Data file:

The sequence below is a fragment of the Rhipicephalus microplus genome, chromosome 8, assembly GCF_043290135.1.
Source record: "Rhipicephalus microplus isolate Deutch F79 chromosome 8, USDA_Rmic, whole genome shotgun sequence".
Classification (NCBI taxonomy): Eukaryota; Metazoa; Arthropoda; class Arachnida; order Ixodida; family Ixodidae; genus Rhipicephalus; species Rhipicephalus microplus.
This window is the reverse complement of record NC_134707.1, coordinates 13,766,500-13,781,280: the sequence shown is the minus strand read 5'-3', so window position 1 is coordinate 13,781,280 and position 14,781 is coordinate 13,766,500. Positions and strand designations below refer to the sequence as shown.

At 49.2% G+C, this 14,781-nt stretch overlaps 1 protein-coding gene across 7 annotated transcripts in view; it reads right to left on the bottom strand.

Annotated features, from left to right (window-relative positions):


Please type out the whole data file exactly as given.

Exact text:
The sequence below is a fragment of the Rhipicephalus microplus genome, chromosome 8, assembly GCF_043290135.1.
Source record: "Rhipicephalus microplus isolate Deutch F79 chromosome 8, USDA_Rmic, whole genome shotgun sequence".
Classification (NCBI taxonomy): Eukaryota; Metazoa; Arthropoda; class Arachnida; order Ixodida; family Ixodidae; genus Rhipicephalus; species Rhipicephalus microplus.
This window is the reverse complement of record NC_134707.1, coordinates 13,766,500-13,781,280: the sequence shown is the minus strand read 5'-3', so window position 1 is coordinate 13,781,280 and position 14,781 is coordinate 13,766,500. Positions and strand designations below refer to the sequence as shown.

At 49.2% G+C, this 14,781-nt stretch overlaps 1 protein-coding gene across 7 annotated transcripts in view; it reads right to left on the bottom strand.

Annotated features, from left to right (window-relative positions):